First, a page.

Conservation degree levels vary. You can spend many years getting as high as a research / scholarship based doctorate's in natural resources conservation to something that takes less time like a associate's. Depending on the natural resources conservation degree you choose, obtaining your diploma can take anwhere from 1 to 4+ years.

Degree Credit Requirements Typical Program Length
Associate Degree 60-70 credits 2 years
Bachelor’s Degree 120 credits 4 years
Master’s Degree 50-70 credits 1-3 years
Doctorate Program required coursework including thesis or dissertation At least 4 years

A bachelor's degree is the most common level of education achieved by those in careers related to conservation, with approximately 43.9% of workers getting one. Find out other typical degree levels for conservation workers below.

Level of Education Percentage of Workers
Bachelor’s Degree 37.9%
Master’s Degree 23.9%
Doctoral Degree 20.4%
Post-Doctoral Training 10.1%
Associate’s Degree (or other 2-year degree) 2.1%

94.0% of conservation workers have at least a bachelor's. The chart below shows what degree level those who work in natural resources conservation have obtained.


This of course varies depending on which conservation career you choose.

Career Opportunities for Conservation Majors

Average Number of Jobs
$33.7k Average Starting Salary
10% Growth Job Outlook 2016-26

A career in Natural Resources Conservation can take you all over the world. Conservationists hold jobs in offices, labs, outdoors, and doing fieldwork in remote locations. Although it's not necessary, some conservationists decide to continue their education to receive either their master's degree or Ph.D.

Solid Growth Projected for Conservation Careers

Want a job when you graduate with your conservation degree? Natural Resources Conservation careers are expected to grow 9.5% between 2016 and 2026.

The following options are some of the most in-demand careers related to natural resources conservation.

Occupation Name Projected Jobs Expected Growth
Environmental Scientists and Specialists 99,400 11.1%
Conservation Scientists 23,700 6.3%
Foresters 12,900 4.9%
Environmental Science Professors 7,600 10.1%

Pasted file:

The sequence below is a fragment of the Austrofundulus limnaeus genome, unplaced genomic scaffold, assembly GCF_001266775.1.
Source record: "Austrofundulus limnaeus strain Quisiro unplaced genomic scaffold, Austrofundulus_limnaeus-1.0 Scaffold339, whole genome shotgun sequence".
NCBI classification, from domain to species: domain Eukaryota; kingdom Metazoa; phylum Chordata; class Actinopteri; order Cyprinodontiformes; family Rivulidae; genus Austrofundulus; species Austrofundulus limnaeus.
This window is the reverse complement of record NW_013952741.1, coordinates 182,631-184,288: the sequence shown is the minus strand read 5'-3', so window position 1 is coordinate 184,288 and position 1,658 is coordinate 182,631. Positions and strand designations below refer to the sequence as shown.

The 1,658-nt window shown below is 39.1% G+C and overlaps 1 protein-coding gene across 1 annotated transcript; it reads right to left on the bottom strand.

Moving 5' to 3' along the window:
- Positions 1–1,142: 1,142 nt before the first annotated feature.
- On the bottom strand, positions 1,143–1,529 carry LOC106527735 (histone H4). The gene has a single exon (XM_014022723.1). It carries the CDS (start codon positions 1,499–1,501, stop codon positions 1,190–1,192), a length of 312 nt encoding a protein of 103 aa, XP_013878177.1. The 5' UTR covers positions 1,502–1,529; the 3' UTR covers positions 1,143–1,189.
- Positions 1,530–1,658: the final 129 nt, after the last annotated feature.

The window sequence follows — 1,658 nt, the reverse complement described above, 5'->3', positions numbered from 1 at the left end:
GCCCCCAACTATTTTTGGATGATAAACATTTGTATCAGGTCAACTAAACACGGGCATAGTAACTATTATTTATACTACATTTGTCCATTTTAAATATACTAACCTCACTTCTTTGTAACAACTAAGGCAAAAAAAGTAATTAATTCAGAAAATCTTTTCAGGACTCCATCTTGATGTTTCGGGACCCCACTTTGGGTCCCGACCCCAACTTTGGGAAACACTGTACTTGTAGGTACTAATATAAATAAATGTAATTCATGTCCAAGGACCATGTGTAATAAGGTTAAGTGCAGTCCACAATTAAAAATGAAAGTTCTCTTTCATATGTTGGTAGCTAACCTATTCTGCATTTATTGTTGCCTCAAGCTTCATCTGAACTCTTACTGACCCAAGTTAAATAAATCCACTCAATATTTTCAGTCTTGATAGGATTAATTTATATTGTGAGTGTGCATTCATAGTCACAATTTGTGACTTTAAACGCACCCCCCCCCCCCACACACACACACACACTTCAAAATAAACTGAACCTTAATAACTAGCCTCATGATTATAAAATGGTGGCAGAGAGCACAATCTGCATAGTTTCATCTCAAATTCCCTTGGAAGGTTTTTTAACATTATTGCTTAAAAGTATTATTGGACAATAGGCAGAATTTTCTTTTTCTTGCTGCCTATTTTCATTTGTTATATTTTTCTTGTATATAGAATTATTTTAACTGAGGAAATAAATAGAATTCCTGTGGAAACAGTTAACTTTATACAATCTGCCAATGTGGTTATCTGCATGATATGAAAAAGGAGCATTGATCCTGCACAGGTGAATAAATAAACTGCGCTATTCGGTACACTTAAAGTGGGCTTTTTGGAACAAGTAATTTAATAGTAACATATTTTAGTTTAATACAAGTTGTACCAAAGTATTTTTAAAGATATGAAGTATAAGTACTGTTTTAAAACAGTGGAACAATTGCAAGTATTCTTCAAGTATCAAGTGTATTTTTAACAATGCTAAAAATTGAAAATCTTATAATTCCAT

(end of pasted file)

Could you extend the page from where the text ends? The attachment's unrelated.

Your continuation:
Forestry & Conservation Science Professors 2,300 4.5%

Conservation Degree Salary Potential

Recently graduated natural resources conservation students earned an average of $33,654 in 2017-2018. Earnings can range from as low as $17,000 to as high as $68,600. As you might expect, salaries for conservation graduates vary depending on the level of education that was acquired.


Highest Paid Conservation Careers

Salaries for natural resources conservation graduates can vary widely by the occupation you choose as well. The following table shows the top 5 highest paying careers conservation grads often go into.

Occupation Name Median Average Salary
Forestry & Conservation Science Professors $92,550
Environmental Science Professors $91,330
Environmental Scientists and Specialists $77,580
Conservation Scientists $65,320
Foresters $63,150

Getting Your Natural Resources Conservation Degree

With over 2,051 different conservation degree programs to choose from, finding the best fit for you can be a challenge. Fortunately you have come to the right place. We have analyzed all of these schools to come up with hundreds of unbiased conservation school rankings to help you with this.

One of 5 majors within the Natural Resources & Conservation area of study, Natural Resources Conservation has other similar majors worth exploring.

Related Major Annual Graduates
Natural Resource Management 2,842
Wildlife Management 2,400
Forestry 2,339
Fisheries Sciences 620
Natural Resources Conservation (Other) 151

View All Conservation Related Majors >